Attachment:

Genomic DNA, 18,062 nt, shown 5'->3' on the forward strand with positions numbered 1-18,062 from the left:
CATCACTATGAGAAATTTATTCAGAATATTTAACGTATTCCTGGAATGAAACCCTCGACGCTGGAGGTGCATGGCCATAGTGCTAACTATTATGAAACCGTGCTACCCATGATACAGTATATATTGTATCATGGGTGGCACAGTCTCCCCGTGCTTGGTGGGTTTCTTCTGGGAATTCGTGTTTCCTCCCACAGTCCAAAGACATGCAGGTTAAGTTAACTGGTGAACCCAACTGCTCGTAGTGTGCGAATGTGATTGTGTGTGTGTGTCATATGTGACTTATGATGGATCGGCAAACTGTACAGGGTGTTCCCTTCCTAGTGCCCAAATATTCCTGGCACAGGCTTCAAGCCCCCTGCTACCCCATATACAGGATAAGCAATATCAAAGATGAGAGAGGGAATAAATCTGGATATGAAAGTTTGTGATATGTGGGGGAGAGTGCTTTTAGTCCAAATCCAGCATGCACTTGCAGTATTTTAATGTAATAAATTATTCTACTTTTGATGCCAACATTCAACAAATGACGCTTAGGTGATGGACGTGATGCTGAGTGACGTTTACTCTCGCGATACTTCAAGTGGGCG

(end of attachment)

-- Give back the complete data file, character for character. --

Genomic DNA, 18,062 nt, shown 5'->3' on the forward strand with positions numbered 1-18,062 from the left:
CATCACTATGAGAAATTTATTCAGAATATTTAACGTATTCCTGGAATGAAACCCTCGACGCTGGAGGTGCATGGCCATAGTGCTAACTATTATGAAACCGTGCTACCCATGATACAGTATATATTGTATCATGGGTGGCACAGTCTCCCCGTGCTTGGTGGGTTTCTTCTGGGAATTCGTGTTTCCTCCCACAGTCCAAAGACATGCAGGTTAAGTTAACTGGTGAACCCAACTGCTCGTAGTGTGCGAATGTGATTGTGTGTGTGTGTCATATGTGACTTATGATGGATCGGCAAACTGTACAGGGTGTTCCCTTCCTAGTGCCCAAATATTCCTGGCACAGGCTTCAAGCCCCCTGCTACCCCATATACAGGATAAGCAATATCAAAGATGAGAGAGGGAATAAATCTGGATATGAAAGTTTGTGATATGTGGGGGAGAGTGCTTTTAGTCCAAATCCAGCATGCACTTGCAGTATTTTAATGTAATAAATTATTCTACTTTTGATGCCAACATTCAACAAATGACGCTTAGGTGATGGACGTGATGCTGAGTGACGTTTACTCTCGCGATACTTCAAGTGGGCG